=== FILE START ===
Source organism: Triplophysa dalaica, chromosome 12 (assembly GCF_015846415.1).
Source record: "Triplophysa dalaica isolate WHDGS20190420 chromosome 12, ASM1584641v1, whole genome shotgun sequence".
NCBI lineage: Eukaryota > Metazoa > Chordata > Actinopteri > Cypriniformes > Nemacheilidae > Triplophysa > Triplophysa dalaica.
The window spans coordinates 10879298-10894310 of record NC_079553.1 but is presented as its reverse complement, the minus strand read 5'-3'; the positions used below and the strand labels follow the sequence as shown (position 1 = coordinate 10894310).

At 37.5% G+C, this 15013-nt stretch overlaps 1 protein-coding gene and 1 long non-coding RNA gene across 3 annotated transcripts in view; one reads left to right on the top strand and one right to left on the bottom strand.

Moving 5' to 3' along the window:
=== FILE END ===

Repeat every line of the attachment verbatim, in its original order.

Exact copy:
Source organism: Triplophysa dalaica, chromosome 12 (assembly GCF_015846415.1).
Source record: "Triplophysa dalaica isolate WHDGS20190420 chromosome 12, ASM1584641v1, whole genome shotgun sequence".
NCBI lineage: Eukaryota > Metazoa > Chordata > Actinopteri > Cypriniformes > Nemacheilidae > Triplophysa > Triplophysa dalaica.
The window spans coordinates 10879298-10894310 of record NC_079553.1 but is presented as its reverse complement, the minus strand read 5'-3'; the positions used below and the strand labels follow the sequence as shown (position 1 = coordinate 10894310).

At 37.5% G+C, this 15013-nt stretch overlaps 1 protein-coding gene and 1 long non-coding RNA gene across 3 annotated transcripts in view; one reads left to right on the top strand and one right to left on the bottom strand.

Moving 5' to 3' along the window: